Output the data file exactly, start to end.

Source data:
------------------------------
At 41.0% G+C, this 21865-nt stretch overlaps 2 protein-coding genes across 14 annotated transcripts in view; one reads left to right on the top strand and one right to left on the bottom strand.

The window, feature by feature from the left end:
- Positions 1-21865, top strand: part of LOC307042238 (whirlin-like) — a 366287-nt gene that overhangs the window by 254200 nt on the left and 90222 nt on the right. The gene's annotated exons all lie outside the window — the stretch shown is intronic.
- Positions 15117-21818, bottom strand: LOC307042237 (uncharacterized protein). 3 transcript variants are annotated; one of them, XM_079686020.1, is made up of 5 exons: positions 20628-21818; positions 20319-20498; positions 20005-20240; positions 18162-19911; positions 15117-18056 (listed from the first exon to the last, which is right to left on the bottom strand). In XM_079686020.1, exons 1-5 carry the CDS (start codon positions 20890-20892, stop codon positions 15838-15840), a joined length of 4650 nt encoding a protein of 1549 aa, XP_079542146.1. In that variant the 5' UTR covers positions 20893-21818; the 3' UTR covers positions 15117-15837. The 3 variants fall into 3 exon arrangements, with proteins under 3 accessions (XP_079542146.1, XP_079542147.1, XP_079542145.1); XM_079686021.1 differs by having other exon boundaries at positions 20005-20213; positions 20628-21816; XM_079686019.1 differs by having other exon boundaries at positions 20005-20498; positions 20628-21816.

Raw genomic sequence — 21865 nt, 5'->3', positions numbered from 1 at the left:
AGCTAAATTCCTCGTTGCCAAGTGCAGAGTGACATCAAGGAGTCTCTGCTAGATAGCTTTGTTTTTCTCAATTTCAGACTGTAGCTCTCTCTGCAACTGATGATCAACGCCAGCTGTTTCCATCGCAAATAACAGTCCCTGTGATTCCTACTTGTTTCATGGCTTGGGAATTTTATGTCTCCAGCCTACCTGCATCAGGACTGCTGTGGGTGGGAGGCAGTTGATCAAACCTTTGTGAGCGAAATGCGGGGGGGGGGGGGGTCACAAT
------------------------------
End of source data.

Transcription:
At 41.0% G+C, this 21865-nt stretch overlaps 2 protein-coding genes across 14 annotated transcripts in view; one reads left to right on the top strand and one right to left on the bottom strand.

The window, feature by feature from the left end:
- Positions 1-21865, top strand: part of LOC307042238 (whirlin-like) — a 366287-nt gene that overhangs the window by 254200 nt on the left and 90222 nt on the right. The gene's annotated exons all lie outside the window — the stretch shown is intronic.
- Positions 15117-21818, bottom strand: LOC307042237 (uncharacterized protein). 3 transcript variants are annotated; one of them, XM_079686020.1, is made up of 5 exons: positions 20628-21818; positions 20319-20498; positions 20005-20240; positions 18162-19911; positions 15117-18056 (listed from the first exon to the last, which is right to left on the bottom strand). In XM_079686020.1, exons 1-5 carry the CDS (start codon positions 20890-20892, stop codon positions 15838-15840), a joined length of 4650 nt encoding a protein of 1549 aa, XP_079542146.1. In that variant the 5' UTR covers positions 20893-21818; the 3' UTR covers positions 15117-15837. The 3 variants fall into 3 exon arrangements, with proteins under 3 accessions (XP_079542146.1, XP_079542147.1, XP_079542145.1); XM_079686021.1 differs by having other exon boundaries at positions 20005-20213; positions 20628-21816; XM_079686019.1 differs by having other exon boundaries at positions 20005-20498; positions 20628-21816.

Raw genomic sequence — 21865 nt, 5'->3', positions numbered from 1 at the left:
AGCTAAATTCCTCGTTGCCAAGTGCAGAGTGACATCAAGGAGTCTCTGCTAGATAGCTTTGTTTTTCTCAATTTCAGACTGTAGCTCTCTCTGCAACTGATGATCAACGCCAGCTGTTTCCATCGCAAATAACAGTCCCTGTGATTCCTACTTGTTTCATGGCTTGGGAATTTTATGTCTCCAGCCTACCTGCATCAGGACTGCTGTGGGTGGGAGGCAGTTGATCAAACCTTTGTGAGCGAAATGCGGGGGGGGGGGGGGTCACAAT